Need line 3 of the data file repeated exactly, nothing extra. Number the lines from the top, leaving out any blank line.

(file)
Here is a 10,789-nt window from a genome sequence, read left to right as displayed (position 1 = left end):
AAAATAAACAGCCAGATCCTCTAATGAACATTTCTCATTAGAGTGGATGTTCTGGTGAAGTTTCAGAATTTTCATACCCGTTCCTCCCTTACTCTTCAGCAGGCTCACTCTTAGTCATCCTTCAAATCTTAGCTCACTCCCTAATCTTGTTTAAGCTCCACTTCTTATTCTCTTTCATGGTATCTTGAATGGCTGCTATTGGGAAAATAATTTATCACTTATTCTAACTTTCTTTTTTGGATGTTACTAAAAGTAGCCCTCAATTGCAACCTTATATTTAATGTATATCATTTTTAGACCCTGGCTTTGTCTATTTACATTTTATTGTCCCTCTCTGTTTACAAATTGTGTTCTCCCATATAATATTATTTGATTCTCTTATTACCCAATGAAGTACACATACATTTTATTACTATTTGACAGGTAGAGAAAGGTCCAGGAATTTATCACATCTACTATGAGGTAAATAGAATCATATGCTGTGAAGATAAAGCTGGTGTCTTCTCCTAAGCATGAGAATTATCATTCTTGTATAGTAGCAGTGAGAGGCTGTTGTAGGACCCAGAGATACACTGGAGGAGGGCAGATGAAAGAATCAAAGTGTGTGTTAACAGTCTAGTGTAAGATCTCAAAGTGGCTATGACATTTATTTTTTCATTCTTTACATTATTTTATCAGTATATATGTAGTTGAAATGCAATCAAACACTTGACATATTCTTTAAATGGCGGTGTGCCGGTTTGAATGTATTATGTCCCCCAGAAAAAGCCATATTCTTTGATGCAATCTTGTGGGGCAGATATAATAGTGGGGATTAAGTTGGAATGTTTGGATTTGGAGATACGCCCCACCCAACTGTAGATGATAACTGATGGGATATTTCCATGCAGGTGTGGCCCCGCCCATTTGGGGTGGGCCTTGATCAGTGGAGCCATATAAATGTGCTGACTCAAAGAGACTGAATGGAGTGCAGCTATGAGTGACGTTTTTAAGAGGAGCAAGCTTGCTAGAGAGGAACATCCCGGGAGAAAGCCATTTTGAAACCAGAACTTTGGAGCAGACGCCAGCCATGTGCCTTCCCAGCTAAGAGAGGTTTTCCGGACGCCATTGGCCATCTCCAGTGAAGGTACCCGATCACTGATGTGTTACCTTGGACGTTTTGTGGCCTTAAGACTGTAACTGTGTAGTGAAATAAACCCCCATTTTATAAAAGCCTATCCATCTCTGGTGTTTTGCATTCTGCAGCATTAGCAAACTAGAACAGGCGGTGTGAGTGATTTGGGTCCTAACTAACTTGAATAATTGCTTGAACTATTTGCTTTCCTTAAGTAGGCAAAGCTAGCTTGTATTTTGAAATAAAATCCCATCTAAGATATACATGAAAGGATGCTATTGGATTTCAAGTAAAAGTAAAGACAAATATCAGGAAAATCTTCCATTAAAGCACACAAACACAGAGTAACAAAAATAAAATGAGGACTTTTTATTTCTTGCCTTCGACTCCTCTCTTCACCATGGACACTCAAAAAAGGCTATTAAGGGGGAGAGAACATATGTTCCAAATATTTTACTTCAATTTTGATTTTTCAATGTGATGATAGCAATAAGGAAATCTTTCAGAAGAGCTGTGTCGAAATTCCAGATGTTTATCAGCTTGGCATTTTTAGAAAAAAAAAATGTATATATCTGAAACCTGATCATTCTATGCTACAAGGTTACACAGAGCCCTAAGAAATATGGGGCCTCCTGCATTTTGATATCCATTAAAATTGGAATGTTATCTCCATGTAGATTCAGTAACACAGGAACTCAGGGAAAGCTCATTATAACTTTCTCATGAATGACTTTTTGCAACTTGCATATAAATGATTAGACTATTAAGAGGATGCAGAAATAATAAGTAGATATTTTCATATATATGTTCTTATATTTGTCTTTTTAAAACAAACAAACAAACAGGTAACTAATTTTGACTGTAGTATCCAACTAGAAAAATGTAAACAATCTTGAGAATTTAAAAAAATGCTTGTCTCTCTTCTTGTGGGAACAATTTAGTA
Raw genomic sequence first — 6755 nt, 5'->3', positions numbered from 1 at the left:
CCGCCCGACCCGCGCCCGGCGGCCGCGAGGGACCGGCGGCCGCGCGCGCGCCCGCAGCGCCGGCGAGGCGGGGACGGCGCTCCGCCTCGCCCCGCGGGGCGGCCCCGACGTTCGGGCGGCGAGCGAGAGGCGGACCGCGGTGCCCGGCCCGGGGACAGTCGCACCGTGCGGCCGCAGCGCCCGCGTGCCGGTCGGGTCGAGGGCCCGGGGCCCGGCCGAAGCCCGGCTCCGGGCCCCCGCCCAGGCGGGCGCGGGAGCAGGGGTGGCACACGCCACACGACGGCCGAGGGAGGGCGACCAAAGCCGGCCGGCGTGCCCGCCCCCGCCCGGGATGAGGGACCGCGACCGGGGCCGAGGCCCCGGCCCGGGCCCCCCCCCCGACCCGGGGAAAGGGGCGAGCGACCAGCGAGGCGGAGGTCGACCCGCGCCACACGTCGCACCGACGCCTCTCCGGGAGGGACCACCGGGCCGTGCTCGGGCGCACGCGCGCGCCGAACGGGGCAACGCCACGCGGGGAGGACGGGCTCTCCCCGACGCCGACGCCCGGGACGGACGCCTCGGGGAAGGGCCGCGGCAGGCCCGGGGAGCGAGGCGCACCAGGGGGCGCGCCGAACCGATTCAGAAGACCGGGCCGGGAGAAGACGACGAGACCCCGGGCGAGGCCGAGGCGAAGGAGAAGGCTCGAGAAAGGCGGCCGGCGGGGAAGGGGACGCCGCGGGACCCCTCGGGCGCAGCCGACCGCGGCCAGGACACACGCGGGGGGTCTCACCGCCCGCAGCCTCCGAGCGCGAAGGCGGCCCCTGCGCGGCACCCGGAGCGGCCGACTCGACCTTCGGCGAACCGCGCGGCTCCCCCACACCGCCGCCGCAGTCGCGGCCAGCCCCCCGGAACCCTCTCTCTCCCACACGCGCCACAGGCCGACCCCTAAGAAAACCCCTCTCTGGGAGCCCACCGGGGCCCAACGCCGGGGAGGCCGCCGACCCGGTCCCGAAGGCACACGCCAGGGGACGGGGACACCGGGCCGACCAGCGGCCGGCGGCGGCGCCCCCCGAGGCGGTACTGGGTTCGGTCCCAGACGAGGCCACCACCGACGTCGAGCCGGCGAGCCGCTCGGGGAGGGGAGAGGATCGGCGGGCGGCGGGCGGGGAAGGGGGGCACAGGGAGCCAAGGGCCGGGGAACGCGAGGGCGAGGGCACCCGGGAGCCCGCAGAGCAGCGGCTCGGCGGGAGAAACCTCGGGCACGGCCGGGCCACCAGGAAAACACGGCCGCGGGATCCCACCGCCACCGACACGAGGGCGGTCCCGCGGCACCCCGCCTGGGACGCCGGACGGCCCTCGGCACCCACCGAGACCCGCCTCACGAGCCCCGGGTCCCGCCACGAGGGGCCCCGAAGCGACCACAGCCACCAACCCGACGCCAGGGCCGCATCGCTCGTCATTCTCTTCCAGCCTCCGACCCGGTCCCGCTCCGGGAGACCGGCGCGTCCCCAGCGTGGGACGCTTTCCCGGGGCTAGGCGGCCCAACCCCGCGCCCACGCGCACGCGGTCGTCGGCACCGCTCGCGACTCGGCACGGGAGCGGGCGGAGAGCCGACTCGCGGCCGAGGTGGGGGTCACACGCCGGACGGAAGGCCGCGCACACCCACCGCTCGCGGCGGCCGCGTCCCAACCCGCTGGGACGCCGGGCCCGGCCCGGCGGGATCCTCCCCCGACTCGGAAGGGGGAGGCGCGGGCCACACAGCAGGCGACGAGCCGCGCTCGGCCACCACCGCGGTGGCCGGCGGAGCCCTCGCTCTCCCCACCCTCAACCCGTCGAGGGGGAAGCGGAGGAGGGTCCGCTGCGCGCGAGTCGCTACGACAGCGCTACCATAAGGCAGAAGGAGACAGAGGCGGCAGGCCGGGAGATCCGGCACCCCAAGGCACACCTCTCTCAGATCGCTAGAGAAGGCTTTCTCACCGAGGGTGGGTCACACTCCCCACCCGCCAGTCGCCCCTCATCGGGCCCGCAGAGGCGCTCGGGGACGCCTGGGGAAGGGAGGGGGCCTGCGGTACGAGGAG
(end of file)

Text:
Raw genomic sequence first — 6755 nt, 5'->3', positions numbered from 1 at the left: